In theory and practice, in the modern era, the idea of spatial separation between home and work was related to the traditional sexual division of men and women, and of their role in life. Going back to the earliest feminist thinking in architecture, in western industrialized communities, we are elaborating in this article on women’s changing role in the 20th century and its impact on the space we experience today.
Women: The Latest Architecture and News
On February 11, join d.talks for a conversation about storytelling and inclusion. At Let’s Talk About . . . Togetherness, our guest speakers will highlight the importance of stories in community building: Passed down over time, stories help shape people’s relationship to a place, to build community upon understanding and empathy . . . but, What happens when stories go missing, and some perspectives remain under the radar?
Let’s Talk About . . . Togetherness will take place on Tuesday, February 11, at the Calgary Central Library. Doors open at 6 p.m., program starts at 6:30 p.m. Tickets are $12
The HECAR Foundation have curated the Women In Design 2020+ (WID 2020+) International Conference in Mumbai from 8th to 10th January 2020. This global platform will provide women with the opportunity to celebrate the evolution and success of their practices; innovative techniques in Architecture, Planning, Conservation and related fields; challenges faced by women in constructions working with arts and crafts and their role in pedagogy, sustainability, research and the visual arts. It is a global perspective encased in the Indian ground reality showcasing the immense capabilities, accomplishments and innovative genetic abilities of women in Architecture and Design. Celebrating path-breaking
Disparity between men and women in the workplace has long been cause for concern, both within the architectural profession and beyond. To raise awareness of the need for gender pay equality, the British government in 2017 demanded that UK-based organizations with more than 250 staff publish annual reports of the gender pay gap within their offices.
As one of the largest architecture firms in the world, and based in Battersea, London, Foster + Partners has released their report into gender pay issues, becoming one of the first architecture firms to do so. The report reveals significant under-representation of women at senior level resulting in a pay gap across the firm, and outlines a commitment to encouraging gender diversity at all levels of management.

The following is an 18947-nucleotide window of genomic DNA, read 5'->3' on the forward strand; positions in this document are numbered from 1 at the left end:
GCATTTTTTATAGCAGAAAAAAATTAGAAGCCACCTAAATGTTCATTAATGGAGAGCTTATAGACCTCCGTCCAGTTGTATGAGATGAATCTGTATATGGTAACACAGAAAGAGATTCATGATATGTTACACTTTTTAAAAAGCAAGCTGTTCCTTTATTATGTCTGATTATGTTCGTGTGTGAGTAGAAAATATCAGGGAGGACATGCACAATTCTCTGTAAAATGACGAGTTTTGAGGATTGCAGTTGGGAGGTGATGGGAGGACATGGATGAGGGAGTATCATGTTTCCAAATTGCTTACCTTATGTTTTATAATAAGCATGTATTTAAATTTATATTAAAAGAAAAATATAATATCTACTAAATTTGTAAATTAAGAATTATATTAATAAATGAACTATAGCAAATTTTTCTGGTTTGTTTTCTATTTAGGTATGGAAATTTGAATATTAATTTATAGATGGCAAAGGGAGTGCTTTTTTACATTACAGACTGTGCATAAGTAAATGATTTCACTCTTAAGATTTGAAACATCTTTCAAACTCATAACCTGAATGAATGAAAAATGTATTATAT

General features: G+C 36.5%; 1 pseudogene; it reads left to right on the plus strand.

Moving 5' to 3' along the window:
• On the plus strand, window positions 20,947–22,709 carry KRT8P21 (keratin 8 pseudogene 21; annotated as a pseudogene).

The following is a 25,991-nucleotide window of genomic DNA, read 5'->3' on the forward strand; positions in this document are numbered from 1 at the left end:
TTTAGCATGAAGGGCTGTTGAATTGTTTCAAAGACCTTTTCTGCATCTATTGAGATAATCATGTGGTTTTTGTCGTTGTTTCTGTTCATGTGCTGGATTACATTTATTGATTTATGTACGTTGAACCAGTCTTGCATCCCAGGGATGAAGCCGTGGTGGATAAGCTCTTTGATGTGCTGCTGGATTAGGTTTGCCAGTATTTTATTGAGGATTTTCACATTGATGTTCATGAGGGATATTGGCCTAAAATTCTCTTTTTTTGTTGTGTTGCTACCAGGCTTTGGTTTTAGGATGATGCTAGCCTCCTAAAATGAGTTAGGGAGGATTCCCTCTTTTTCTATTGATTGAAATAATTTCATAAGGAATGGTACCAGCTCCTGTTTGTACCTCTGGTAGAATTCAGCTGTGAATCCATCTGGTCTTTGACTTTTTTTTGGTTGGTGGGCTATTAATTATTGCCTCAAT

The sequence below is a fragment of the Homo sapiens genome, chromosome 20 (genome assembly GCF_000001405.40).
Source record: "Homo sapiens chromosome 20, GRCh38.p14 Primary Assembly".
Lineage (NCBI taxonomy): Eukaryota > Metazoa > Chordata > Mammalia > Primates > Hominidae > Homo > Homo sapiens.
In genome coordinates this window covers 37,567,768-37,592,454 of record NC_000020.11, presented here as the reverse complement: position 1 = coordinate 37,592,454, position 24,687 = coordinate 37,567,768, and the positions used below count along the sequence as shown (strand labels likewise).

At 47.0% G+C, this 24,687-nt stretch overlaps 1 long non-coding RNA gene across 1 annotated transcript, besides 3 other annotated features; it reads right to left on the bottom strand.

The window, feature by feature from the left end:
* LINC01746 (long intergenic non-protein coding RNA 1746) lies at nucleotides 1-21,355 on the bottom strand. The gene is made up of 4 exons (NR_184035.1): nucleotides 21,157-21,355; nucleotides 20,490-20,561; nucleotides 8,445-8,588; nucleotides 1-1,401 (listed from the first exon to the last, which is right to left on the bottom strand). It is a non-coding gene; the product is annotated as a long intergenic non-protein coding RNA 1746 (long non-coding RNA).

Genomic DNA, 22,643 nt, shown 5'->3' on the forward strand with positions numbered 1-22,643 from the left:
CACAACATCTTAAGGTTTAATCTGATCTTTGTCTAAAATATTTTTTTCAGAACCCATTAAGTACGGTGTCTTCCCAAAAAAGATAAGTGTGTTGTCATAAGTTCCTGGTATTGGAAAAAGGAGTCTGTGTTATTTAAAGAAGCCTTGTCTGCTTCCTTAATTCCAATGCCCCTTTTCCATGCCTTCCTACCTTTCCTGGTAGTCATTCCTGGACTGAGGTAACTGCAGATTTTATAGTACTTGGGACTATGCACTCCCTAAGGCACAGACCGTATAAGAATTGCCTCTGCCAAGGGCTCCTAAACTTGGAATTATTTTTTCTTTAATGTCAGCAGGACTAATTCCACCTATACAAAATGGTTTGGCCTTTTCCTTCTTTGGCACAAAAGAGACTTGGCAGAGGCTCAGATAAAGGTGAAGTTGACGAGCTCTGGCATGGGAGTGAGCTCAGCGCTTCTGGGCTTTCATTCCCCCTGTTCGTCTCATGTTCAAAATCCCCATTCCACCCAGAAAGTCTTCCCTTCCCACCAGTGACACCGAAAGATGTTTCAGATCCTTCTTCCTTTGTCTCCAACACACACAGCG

The Latin American Landscape Initiative (LALI) and the International Archive of Women in Architecture Center (IAWA) invites all its members to initiate a thorough search throughout our continent for the work of the pioneer women of Landscape Architecture.
Seoul Metropolitan City executes a design contest targeting native and foreign experts in order to construct a women and family complex facility, ‘Space Salim’, at Dongjak-gu Daebang-dong 340-3 and three lots near Dongjak-gu Daebang Station (near Daebang Station exit 2 and 3, total area 8,874.8㎡).
On Thursday October 15, 2015, in conjunction with Archtober and New York Archives Week, the Guggenheim will host its third Wikipedia edit-a-thon - to enhance articles related to women in architecture on Wikipedia. The Guggenheim aims to further the goals of Ada Lovelace Day for STEM, and Art+Feminism for art, in a field that, by its nature combines both. The Guggenheim will work alongside ArchiteXX, the founders of WikiD: Women Wikipedia Design #wikiD, the international education and advocacy program working to increase the number of Wikipedia articles on women in architecture and the built environment.
The Women in Architecture Survey, which is sponsored by UK magazine Architect's Journal, is open to both men and women and aims to track the perceptions of gender equality in the workplace. It's already yielded significant results - the survey last year revealed large pay gaps between male and female architects, as well as interesting perceptions of work/life balance of the different genders. Research goes towards the Architect's Journal's Women in Architecture campaign, whose goal it is to promote the status of women in the industry. You can find the survey here.
Through research, discussions and essays from a variety of resources, Parlour: Women, Equity, Architecture is a platform, a coach, and an inspiration that is available to women worldwide in an effort to bridge the gender gap that exist in the historically male dominant profession of architecture. Launched by a team of scholars led by Dr. Naomi Stead from The University of Queensland and developed and edited by Justine Clark from The University of Melbourne, this website is relevant to all members of the profession, women and men, in all parts of the world. It highlights the reasons why gender gaps are felt as in “implicit bias” whether in pay scale or upward mobility, even though discrimination and prejudices may not be explicit. In this regard, the website and its collection of resources, aims to create a forum for a dialogue about the actual and perceived barriers that empowers women to challenge the social structure that fosters this proven under-representation, whether it is due to professional practices and “gendered behavioral practices” or pressures that women feel to leave the profession at a much higher rate than men.
More after the break.